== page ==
Answer: You can indeed grow Passiflora caerulea as a houseplant, if it has a large pot near a consistently sunny window. If you're just bringing it in for the winter, and intend to take it back outside in summer, allow it a period of rest, and push it to flower.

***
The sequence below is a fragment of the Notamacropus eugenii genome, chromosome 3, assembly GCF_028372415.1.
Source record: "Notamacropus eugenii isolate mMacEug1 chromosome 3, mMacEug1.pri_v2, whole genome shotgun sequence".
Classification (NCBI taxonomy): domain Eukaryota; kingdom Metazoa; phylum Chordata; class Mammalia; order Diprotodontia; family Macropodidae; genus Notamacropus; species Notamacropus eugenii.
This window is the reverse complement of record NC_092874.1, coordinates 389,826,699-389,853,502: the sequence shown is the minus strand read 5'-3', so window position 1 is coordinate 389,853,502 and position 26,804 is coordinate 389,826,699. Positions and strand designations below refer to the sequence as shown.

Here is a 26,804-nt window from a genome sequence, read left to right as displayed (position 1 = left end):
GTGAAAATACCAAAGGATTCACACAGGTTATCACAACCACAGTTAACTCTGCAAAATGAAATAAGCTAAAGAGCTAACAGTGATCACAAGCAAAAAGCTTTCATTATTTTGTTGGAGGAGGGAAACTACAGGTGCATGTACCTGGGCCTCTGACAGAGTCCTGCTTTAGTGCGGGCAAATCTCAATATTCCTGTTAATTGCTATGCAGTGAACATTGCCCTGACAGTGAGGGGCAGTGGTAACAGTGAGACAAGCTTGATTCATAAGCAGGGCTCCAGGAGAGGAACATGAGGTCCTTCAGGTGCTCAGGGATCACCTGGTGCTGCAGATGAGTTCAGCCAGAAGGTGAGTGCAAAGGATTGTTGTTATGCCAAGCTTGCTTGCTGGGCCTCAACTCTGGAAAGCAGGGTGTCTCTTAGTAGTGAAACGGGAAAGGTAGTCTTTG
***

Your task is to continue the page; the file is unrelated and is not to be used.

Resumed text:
Gradually introduce it to its indoor home (the reverse of hardening off plants to the outdoors in spring), since plants grown outdoors do need to adjust to the air/humidity changes. Since it is tropical, it enjoys winter temperatures no lower than 55-60F at night, and temps about 10 degrees warmer during the day. High humidity and good air circulation also favor its performance. Keep soil dryer and do not fertilize during the winter. When spring rolls back around you can increase watering and resume fertilizing, but gradually reintroduce it to the outside so to avoid the shock of the Minnesota spring. Enjoy!
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